Our Modern Lifestyle May Be Destroying Microbiome Diversity

Samples from an "untouched civilization" show dramatic differences

Colorful E. coli

via Wikimedia

Deep in the Amazonian rainforest, the remote villages of the Yanomami represent some of the final holdouts against Western culture. Though the villagers spot helicopters flying overhead every now and then, some groups have never had contact with Westerners or our modern comforts. By studying one such group, a new paper reveals just how much those modern comforts may be changing the make-up of our bodies.

The ecosystem of bacteria that thrives on pretty much every surface of your body plays a big role in your health. Your microbiome can influence your immune system, weight, and even your behavior. And, of course, when the microbial ecosystem gets out of whack, it can make you sick.

A new study in Science Advances studied the microbiomes of a tribe of Yanomami who had never interacted with Westerners before. The scientists swabbed the mouths, skin, and feces of 34 individuals, and sequenced the DNA of the bacteria living there. What they found was that this group of Yanomami had the highest levels of microbial diversity ever reported in a human group.

A Yanomami Woman And Her Child

Photo was taken in Brazil in June 1997.Cmacauley/Wikimedia Commons CC By SA 3.0

Because the villagers spend so much time outdoors hunting and gathering, and because they’ve had almost no contact with the antibiotics and processed foods that come along with a Western lifestyle, the researchers suggest that the Yanomami microbiome could give us insight into the microbiomes of our ancestors. The Yanomami carried a higher bacterial diversity than the Guahibo Amerindians in Venezuela and rural Malawian communities in southeast Africa, both of which are more Westernized than the Yanomami. And the Guahibo and Malawians had higher microbial diversity than people in the U.S. The results suggest that the more Westernized a group becomes, the more microbial diversity it loses. That could help to explain a lot of diseases that we get that more traditional cultures do not.

"We believe there is something environmental occurring in the past 30 years that is driving these diseases. We think the microbiome could be involved."

In a press release, study co-author Maria Gloria Dominguez-Bello, who studies the human microbiome at NYU, says the work suggests there may be a link between bacterial diversity, industrialized life, and diseases such as obesity, asthma, allergies, and diabetes. "We believe there is something environmental occurring in the past 30 years that is driving these diseases. We think the microbiome could be involved."

But before you rush out to stock up on probiotics, William Hanage, a Harvard epidemiologist who wasn't involved in the new study, told Popular Science that there are a few important things to keep in mind about this study. For one, without a time machine, we'll never know whether or not the Yanomami microbiome represents the 'ancestral' human microbiome, he says.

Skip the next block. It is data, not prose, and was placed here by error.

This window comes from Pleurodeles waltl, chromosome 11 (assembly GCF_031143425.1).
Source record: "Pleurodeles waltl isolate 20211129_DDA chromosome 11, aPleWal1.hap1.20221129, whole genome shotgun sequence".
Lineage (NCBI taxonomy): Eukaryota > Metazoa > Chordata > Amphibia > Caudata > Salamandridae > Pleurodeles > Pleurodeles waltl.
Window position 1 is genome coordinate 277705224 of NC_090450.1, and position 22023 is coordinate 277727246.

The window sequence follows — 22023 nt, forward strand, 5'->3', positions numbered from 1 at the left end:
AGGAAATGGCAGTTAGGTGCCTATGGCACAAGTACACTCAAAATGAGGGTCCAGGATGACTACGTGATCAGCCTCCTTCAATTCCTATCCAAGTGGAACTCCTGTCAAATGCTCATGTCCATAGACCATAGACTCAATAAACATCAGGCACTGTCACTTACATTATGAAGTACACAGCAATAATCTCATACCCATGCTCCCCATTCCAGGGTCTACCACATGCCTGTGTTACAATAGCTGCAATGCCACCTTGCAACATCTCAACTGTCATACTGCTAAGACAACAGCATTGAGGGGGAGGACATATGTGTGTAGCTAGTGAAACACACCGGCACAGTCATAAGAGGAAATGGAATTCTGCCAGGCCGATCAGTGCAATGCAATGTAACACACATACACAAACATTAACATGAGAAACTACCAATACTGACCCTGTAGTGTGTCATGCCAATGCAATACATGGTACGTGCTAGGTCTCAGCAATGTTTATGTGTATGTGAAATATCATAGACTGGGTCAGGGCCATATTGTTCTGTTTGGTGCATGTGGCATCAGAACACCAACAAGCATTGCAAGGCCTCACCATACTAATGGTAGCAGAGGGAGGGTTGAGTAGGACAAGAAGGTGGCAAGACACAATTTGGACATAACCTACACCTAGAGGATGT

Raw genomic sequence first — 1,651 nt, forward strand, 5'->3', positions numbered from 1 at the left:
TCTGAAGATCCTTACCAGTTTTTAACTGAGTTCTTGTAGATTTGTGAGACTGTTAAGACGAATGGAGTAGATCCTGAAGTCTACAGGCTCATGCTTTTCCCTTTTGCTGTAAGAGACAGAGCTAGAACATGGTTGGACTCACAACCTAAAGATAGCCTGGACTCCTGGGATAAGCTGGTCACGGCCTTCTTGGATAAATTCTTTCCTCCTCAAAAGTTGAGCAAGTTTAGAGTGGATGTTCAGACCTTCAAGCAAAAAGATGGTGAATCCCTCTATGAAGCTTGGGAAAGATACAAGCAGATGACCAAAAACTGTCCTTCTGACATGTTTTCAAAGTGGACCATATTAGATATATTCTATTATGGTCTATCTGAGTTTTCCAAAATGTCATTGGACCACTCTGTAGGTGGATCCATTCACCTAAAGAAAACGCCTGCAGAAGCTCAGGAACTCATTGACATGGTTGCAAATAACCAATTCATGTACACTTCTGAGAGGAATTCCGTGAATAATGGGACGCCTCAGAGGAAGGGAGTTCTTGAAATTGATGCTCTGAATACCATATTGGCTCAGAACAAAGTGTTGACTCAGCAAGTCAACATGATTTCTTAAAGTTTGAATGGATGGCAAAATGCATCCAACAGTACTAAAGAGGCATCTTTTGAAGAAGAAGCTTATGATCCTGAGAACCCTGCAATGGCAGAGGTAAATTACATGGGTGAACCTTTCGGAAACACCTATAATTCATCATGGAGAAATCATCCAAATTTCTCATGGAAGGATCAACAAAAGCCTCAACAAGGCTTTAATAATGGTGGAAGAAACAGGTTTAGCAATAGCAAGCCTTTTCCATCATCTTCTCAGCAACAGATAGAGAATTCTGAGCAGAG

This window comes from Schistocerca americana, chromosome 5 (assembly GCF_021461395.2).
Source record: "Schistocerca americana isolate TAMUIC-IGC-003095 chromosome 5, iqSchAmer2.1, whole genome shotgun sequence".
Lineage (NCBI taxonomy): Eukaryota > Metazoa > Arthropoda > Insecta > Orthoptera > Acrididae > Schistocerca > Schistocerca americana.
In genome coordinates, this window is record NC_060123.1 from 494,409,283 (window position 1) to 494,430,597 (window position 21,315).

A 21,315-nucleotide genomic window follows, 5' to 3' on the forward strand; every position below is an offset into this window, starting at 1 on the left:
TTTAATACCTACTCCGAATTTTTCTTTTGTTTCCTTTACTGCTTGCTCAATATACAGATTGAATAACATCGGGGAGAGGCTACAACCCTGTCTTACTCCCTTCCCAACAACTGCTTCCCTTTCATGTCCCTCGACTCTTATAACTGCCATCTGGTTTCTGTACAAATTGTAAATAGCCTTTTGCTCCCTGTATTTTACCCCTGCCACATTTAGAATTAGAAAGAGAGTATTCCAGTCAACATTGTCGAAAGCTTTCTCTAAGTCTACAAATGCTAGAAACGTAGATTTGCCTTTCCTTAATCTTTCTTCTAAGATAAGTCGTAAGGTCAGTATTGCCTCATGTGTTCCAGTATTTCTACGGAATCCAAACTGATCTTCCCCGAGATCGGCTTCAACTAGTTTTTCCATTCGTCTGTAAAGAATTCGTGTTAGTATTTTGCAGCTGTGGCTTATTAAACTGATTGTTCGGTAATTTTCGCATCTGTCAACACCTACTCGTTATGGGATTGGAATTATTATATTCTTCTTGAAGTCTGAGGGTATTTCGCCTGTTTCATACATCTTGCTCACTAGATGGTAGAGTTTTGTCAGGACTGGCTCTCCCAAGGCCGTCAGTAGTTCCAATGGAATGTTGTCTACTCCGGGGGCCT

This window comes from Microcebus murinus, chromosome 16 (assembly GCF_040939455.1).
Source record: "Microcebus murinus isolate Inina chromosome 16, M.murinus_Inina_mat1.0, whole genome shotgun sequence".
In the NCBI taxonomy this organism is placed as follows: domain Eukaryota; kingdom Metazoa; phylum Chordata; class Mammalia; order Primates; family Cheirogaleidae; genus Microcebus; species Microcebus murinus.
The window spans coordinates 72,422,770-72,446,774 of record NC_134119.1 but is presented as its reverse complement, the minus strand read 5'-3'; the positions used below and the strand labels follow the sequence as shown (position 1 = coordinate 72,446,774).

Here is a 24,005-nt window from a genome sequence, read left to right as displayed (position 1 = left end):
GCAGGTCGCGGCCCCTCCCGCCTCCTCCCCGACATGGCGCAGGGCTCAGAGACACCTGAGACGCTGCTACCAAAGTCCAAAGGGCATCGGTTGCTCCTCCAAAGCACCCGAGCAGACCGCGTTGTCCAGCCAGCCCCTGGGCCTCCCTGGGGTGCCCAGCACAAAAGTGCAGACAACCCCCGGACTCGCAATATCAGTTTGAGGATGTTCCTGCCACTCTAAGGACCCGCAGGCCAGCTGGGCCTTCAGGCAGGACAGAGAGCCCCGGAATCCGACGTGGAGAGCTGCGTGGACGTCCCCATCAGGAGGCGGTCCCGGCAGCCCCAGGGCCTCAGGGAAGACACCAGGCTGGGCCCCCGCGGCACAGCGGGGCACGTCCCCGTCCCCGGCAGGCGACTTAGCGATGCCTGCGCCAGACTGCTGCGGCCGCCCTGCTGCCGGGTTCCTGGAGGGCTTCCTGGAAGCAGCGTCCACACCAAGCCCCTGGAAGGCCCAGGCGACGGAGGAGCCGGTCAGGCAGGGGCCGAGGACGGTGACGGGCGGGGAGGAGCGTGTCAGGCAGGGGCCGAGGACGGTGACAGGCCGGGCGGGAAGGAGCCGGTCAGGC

Secondly, the relationship between the microbiome and human health is really complicated. Though we know that low bacterial diversity is associated with some modern illnesses, it’s not clear whether the low diversity causes the illness or vice versa. “It is a leap to say that more diverse is necessarily healthier,” says Hanage. Plus, some of the microbes carried by the Yanomami could be pathogenic.

Others may have beneficial effects, though. For example, the scientists found that Oxalobacter formigenes, a bacteria that protects against the formation of kidney stones, was present at higher levels in the Yanomami compared to Americans.

The authors hope that studying the microbiomes of groups such as the Yanomami will lead to the discovery of other microbes with therapeutic value. Resupplying those microbes could hold the key to treating the chronic diseases that affect Western populations.

The study had a second important finding: Although the Yanomami microbes were susceptible to antibiotics, the bacteria carried antibiotic resistance genes that, if activated, could make them impervious to even the toughest manmade antibiotics. Since this group of Yanomami had never been exposed to Western culture, this means bacteria don't need to be exposed to antibiotics to possess antibiotic resistance genes. That's not altogether surprising, but it's good to know, especially as disease-causing bacteria in the Western world become increasingly resistant to antibiotics. Says study co-author Gautam Dantas: "A critical part of trying to curb this spread of resistance is of course understanding where it comes from."